Last night E and I accompanied Dr Halid on the dark walk from Al Shifa hospital (his day shift) to Al Quds hospital (his night shift); he didn’t expect to find a taxi to take us, as our destination had a lot of government buildings which had recieved many strikes. His route attempted to avoid the main targets. “Let’s go this way to avoid the Jawizat,” Dr H said. “Where exactly was that?” E asked. “Oh well, let’s go past it so you can see it,” he offered, Arabic hospitality to guests immediately outweighing any concerns of being underneath a missile. The Jawizat was one of the police academies that were having a training day, and between 45-50 young men were killed there in the first ten minutes of attacks. At Al Quds hospital we met the Red Crescent Ambulance folks, who have set up their operations room in a hospital office. Round the corner, they have a perfectly good Red Crescent Ambulance Operations Centre, but it has an unexploded missile in it, so it is hard to tell how much longer it will remain perfectly good for. I get the impression that whoever might once have been the person to ring to defuse unexploded missiles probably is no longer alive after all the police station strikes. The other buildings that are part of the Red Crescent hospital complex are a Social and Cultural Centre also funded by them, with an emergency section on the basement level. The middle building has various pieces of it falling off. And all of this is a result of there being – last week, anyway – another police station, the Muqa’ii, just a little further along in this line of buildings. Now it is reduced to rubble, again in the initial air strikes on Saturday December 27th.
S from the hospital told us about some of the supermarket customers across the road from it, killed as a result. “A 17 year old patient of ours had his father visiting. The father had gone to the supermarket to buy some things for his son. He was killed. And there were children just let out from Zahwa School. I found two girls, aged 9 and 12. One died quickly of abdominal injuries. The other was missing part of her head and shoulder when I found her. ”
We are here to arrange for internationals to ride with Red Crescent Ambulances (along with government ambulances and any other relevant medical vehicles) throughout the Gaza strip. Everyone we have spoken to first reinforces how dangerous this work is, and then gratefully accepts; in the hope an international presence will protect the medical workers whom the Geneva Convention ought to be strong enough to protect, but isn’t. Two are dead in the last days. Israel seems to be following a two-strike pattern also – bombing a particular location, then hitting again during the attempt to rescue the trapped and injured.
After the details are sorted out, our new colleagues insist it is too dangerous to walk or drive back to our home, and provide us with tea, dinner, and a comfortable room to ourselves for the night Its windows are broken, but so are pretty much all the windows in Gaza city, including our apartment building after bombing today. And there are lots of blankets. E and I feel very taken care of, as we always do in Palestine. What feels like extremely close rocket strikes begin just after I get into bed, and the door is pushed out of its frame by the impact. The staff come to see if I am frightened, and to karate kick the door back into place.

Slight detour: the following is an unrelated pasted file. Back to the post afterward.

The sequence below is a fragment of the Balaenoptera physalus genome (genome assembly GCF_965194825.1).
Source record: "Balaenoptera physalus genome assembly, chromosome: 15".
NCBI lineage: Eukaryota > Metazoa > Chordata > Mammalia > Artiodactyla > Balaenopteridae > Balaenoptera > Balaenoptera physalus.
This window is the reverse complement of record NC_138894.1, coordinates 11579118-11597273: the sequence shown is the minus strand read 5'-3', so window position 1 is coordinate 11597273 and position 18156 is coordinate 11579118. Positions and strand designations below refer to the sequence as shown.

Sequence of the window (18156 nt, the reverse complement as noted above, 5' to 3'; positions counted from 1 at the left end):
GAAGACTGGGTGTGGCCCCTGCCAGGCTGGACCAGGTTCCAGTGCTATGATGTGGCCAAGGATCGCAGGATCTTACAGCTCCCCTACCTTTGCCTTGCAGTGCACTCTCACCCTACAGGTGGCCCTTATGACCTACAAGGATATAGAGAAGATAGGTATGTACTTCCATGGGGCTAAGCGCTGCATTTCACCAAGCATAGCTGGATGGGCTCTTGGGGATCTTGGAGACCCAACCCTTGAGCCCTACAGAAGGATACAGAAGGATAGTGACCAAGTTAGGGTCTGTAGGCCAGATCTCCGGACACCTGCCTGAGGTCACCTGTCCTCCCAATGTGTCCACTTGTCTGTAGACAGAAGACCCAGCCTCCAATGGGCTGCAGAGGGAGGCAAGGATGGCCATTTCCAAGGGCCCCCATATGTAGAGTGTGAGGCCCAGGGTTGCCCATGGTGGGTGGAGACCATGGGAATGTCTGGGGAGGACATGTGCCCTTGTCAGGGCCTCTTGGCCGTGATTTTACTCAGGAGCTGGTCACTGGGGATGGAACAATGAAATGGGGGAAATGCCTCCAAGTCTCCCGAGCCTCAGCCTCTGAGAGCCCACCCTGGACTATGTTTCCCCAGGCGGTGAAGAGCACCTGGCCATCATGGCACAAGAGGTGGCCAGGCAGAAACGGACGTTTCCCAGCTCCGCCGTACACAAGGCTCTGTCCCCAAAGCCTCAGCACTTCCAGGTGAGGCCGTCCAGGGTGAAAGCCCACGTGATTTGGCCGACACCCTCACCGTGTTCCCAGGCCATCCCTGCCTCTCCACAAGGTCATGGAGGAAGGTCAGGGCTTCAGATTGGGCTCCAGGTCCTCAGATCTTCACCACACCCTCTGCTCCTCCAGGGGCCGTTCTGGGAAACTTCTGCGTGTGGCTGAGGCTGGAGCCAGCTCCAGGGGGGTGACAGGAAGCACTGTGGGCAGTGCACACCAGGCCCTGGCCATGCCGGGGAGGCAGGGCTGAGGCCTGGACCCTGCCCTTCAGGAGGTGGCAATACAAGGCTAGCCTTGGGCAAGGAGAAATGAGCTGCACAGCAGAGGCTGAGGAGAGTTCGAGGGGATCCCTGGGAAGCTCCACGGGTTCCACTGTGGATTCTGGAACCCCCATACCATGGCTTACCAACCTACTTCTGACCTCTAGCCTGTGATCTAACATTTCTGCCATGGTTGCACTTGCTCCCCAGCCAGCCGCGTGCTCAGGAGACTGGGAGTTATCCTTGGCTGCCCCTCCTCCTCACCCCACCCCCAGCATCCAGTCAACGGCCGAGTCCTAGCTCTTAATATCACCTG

But the same thing happens again shortly after, and throughout the night. In the early hours, V texts from the seaside apartment to say the rockets are coming very close, just 100 metres off, and he is worried about the Kabaritis. But we all survive into the first morning of 2009. The nearby Ministry of Justice and the Ministry of Education turn out to be not so lucky, and what was left of the Ministry of the Interior also received more strikes. Rafah was particularly hard hit. Injuries have exceeded 2000 now, and deaths 400.
Today I went again to visit the Kabaritis, who spent last night altogether in their central room, with the most walls around them, not sleeping. They are increasingly exhausted. R tells me that as she feared, the money exchange over which her parents live was also attacked, but her parents are ok. With binnoculars, from their front window onto the sea, we can just see the Israeli ships that have been firing shells in our direction for several days now. Later, at the Ramatan offices where we give a press conference about riding with the ambulances, I take advantage of the broken window on the 9th floor to watch the smoke rise near the shore after each of the strange multiple booms of the shells from the sea. From here I can see six Israeli ships clearly. It is a beautiful, sunny day.